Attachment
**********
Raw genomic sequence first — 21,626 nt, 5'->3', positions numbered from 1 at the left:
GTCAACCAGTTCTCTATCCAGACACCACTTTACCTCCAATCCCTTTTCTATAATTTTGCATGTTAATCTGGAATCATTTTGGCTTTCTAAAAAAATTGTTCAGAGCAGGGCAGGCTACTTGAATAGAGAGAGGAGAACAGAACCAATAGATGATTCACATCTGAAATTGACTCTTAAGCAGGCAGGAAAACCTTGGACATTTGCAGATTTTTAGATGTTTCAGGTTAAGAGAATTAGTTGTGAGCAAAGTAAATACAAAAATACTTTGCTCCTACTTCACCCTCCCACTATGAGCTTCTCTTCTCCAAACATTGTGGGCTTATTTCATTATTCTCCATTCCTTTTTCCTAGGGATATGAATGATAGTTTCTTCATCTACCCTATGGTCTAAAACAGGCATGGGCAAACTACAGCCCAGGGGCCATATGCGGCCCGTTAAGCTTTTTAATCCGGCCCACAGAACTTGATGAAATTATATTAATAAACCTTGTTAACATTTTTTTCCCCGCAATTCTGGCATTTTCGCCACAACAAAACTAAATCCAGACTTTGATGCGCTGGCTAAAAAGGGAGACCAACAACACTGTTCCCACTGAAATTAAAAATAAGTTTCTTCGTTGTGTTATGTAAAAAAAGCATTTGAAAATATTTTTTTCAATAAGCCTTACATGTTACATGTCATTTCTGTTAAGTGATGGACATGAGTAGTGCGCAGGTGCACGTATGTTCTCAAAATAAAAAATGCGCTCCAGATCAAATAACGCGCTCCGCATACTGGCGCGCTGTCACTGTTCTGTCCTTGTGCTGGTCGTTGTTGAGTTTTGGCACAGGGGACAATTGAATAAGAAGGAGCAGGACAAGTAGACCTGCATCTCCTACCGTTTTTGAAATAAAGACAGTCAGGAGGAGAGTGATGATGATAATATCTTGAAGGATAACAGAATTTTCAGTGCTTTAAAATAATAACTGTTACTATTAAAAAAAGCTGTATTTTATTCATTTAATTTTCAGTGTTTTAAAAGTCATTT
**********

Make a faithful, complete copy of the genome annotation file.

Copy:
Raw genomic sequence first — 21,626 nt, 5'->3', positions numbered from 1 at the left:
GTCAACCAGTTCTCTATCCAGACACCACTTTACCTCCAATCCCTTTTCTATAATTTTGCATGTTAATCTGGAATCATTTTGGCTTTCTAAAAAAATTGTTCAGAGCAGGGCAGGCTACTTGAATAGAGAGAGGAGAACAGAACCAATAGATGATTCACATCTGAAATTGACTCTTAAGCAGGCAGGAAAACCTTGGACATTTGCAGATTTTTAGATGTTTCAGGTTAAGAGAATTAGTTGTGAGCAAAGTAAATACAAAAATACTTTGCTCCTACTTCACCCTCCCACTATGAGCTTCTCTTCTCCAAACATTGTGGGCTTATTTCATTATTCTCCATTCCTTTTTCCTAGGGATATGAATGATAGTTTCTTCATCTACCCTATGGTCTAAAACAGGCATGGGCAAACTACAGCCCAGGGGCCATATGCGGCCCGTTAAGCTTTTTAATCCGGCCCACAGAACTTGATGAAATTATATTAATAAACCTTGTTAACATTTTTTTCCCCGCAATTCTGGCATTTTCGCCACAACAAAACTAAATCCAGACTTTGATGCGCTGGCTAAAAAGGGAGACCAACAACACTGTTCCCACTGAAATTAAAAATAAGTTTCTTCGTTGTGTTATGTAAAAAAAGCATTTGAAAATATTTTTTTCAATAAGCCTTACATGTTACATGTCATTTCTGTTAAGTGATGGACATGAGTAGTGCGCAGGTGCACGTATGTTCTCAAAATAAAAAATGCGCTCCAGATCAAATAACGCGCTCCGCATACTGGCGCGCTGTCACTGTTCTGTCCTTGTGCTGGTCGTTGTTGAGTTTTGGCACAGGGGACAATTGAATAAGAAGGAGCAGGACAAGTAGACCTGCATCTCCTACCGTTTTTGAAATAAAGACAGTCAGGAGGAGAGTGATGATGATAATATCTTGAAGGATAACAGAATTTTCAGTGCTTTAAAATAATAACTGTTACTATTAAAAAAAGCTGTATTTTATTCATTTAATTTTCAGTGTTTTAAAAGTCATTT